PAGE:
22 When he had said these things, one of the officials standing by slapped Jesus, saying, “Is this the way you answer the high priest?”23 “If I have spoken wrongly,” Jesus answered him, “give evidence about the wrong; but if rightly, why do you hit me?”24 Then Annas sent him bound to Caiaphas the high priest.

I don’t have much of a temper, at all – but there is something about getting hit in the face that causes me to go pretty instantly from calm blue oceans to red hot fire, and I am sure most people are somewhat like this…how does Jesus respond to being unjustly slapped in the face? He simply and calmly asks a question.

One more indignity happens in this chapter (remembering that the whipping, beating and crucifixion of Jesus happens in later chapters) and this indignity probably hurt more than any of the others in this chapter, because Peter – one of Jesus’ closest friends on earth utterly denies knowing Him three times, despite Jesus warning Peter about this ahead of time. Not only does Peter deny knowing Jesus in His greatest hour of need, Peter does so by swearing and calling down curses on His head – so he denies knowing Jesus in the most obvious and vulgar and complete a way as possible…and he does this in full view of Jesus. How would you respond if you were in your greatest hour of need, and one of your best friends is so ashamed of you that they just utterly deny that they even know you?  I would be heartbroken, angry and disgusted. What does Jesus do? Let’s read:

60 But Peter said, “Man, I don’t know what you’re talking about!” Immediately, while he was still speaking, a rooster crowed. 61 Then the Lord turned and looked at Peter. So Peter remembered the word of the Lord, how he had said to him, “Before the rooster crows today, you will deny me three times.”62 And he went outside and wept bitterly. Luke 22:60-62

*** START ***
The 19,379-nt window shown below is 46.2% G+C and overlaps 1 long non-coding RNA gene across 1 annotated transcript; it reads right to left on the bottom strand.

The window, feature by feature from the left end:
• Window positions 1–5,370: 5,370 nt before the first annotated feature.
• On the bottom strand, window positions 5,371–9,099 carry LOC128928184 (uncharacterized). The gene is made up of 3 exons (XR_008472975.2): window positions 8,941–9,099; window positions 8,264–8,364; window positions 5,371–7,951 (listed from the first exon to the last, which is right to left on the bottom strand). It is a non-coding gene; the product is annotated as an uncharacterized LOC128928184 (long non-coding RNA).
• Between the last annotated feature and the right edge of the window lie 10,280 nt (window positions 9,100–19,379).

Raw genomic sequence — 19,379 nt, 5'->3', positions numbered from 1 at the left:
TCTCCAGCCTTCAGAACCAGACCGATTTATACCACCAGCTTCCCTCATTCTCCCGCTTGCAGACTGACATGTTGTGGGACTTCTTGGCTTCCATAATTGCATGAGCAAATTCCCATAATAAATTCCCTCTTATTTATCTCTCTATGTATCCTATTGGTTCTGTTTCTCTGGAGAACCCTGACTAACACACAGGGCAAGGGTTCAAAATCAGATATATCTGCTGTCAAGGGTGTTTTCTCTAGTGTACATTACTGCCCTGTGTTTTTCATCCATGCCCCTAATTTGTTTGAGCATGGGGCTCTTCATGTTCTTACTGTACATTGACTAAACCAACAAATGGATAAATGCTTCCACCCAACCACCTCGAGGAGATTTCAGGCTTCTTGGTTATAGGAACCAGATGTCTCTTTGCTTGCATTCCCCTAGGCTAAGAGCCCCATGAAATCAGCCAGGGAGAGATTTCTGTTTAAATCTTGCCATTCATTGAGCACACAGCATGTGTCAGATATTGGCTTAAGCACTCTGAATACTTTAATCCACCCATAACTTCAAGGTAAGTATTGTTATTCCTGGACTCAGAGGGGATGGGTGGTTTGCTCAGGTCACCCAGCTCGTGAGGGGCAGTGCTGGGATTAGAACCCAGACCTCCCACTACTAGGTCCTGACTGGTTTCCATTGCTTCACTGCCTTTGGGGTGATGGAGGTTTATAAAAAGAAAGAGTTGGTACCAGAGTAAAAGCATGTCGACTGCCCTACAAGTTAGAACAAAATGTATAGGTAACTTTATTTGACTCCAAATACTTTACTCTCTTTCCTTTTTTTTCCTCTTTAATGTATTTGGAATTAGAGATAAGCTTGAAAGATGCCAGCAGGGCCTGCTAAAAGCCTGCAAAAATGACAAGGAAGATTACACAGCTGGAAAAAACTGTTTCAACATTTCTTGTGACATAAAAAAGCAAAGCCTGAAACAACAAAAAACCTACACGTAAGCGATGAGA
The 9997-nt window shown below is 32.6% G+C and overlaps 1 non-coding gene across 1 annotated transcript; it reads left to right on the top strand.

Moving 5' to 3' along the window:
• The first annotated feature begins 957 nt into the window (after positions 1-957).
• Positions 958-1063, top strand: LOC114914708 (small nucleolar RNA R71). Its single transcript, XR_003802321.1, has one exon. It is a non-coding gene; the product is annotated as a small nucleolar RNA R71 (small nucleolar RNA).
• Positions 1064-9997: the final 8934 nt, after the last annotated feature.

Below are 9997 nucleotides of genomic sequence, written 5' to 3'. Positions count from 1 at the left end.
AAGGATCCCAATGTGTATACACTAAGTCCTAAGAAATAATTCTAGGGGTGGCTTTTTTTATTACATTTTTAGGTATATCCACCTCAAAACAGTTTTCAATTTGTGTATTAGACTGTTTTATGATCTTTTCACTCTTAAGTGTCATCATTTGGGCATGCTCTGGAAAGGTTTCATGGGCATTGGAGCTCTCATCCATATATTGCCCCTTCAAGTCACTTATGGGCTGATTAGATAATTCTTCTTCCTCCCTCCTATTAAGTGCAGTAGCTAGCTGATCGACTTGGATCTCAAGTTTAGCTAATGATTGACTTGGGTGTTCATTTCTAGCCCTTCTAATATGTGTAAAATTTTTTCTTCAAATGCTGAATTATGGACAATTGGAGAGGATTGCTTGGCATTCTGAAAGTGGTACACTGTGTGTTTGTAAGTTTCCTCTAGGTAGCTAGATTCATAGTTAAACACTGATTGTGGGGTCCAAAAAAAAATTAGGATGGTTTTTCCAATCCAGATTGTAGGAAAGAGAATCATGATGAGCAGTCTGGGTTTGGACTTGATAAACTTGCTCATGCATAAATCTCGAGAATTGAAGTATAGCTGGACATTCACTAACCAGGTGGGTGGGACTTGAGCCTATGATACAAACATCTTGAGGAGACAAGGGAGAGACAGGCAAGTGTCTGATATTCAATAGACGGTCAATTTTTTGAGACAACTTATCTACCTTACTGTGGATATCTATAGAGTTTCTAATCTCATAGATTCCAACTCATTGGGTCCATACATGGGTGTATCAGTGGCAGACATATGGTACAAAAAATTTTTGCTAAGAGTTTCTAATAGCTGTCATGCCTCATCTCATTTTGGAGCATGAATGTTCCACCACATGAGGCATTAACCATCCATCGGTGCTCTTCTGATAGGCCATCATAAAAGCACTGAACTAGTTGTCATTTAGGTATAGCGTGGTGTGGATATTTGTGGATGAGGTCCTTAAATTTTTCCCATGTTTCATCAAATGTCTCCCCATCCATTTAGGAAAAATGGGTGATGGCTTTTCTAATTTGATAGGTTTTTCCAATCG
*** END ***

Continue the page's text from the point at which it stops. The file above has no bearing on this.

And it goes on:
He looks at Peter. That’s it. He LOOKED at Him. What a marvel of gentleness, love, patience and self control. Just tonight, my family and I watched a great movie called “End of the Spear,” which is about the five missionaries that were killed in Ecuador in 1956, Jim Elliot, Ed McCulley, Roger Youderian, Nate Saint and Pete Fleming. These men were killed by Huaorani tribesmen who had wooden spears, despite the fact that the missionaries themselves had guns and ammunition. Very easily these five missionaries – all married, and all fathers (I think)- could have saved their lives and caused the Huaorani tribesmen to run away, if they had only shot one or two of them. WHY DIDN’T THEY DO THIS? They didn’t deserve to die – they were trying to befriend the Huaorani. Ultimately, they did not defend themselves with deadly force because they were followers of their Lord and Master and Model Jesus, who also laid down His life for those who killed Him, even though He had the power to stop it with a Word. Thus it is that Peter says:

21 For you were called to this, because Christ also suffered for you, leaving you an example, that you should follow in his steps. 22 He did not commit sin, and no deceit was found in his mouth; 23 when he was insulted, he did not insult in return; when he suffered, he did not threaten but entrusted himself to the one who judges justly. 24 He himself bore our sins in his body on the tree; so that, having died to sins, we might live for righteousness. By his wounds you have been healed. 25 For you were like sheep going astray, but you have now returned to the Shepherd and Overseer of your souls. 1 Peter 1:21-25

So – how should we act when we are mistreated, abused and falsely accused? Just like Jesus did – our example…we are to “follow in His steps.”


Bible Memory passage for the month of November:  John 14:6 “Jesus told him, “I am the way, the truth, and the life. No one comes to the Father except through me.”

The Bible 2021 Podcast Is a ministry of Valley Baptist Church A Christian Church in North Salinas, California.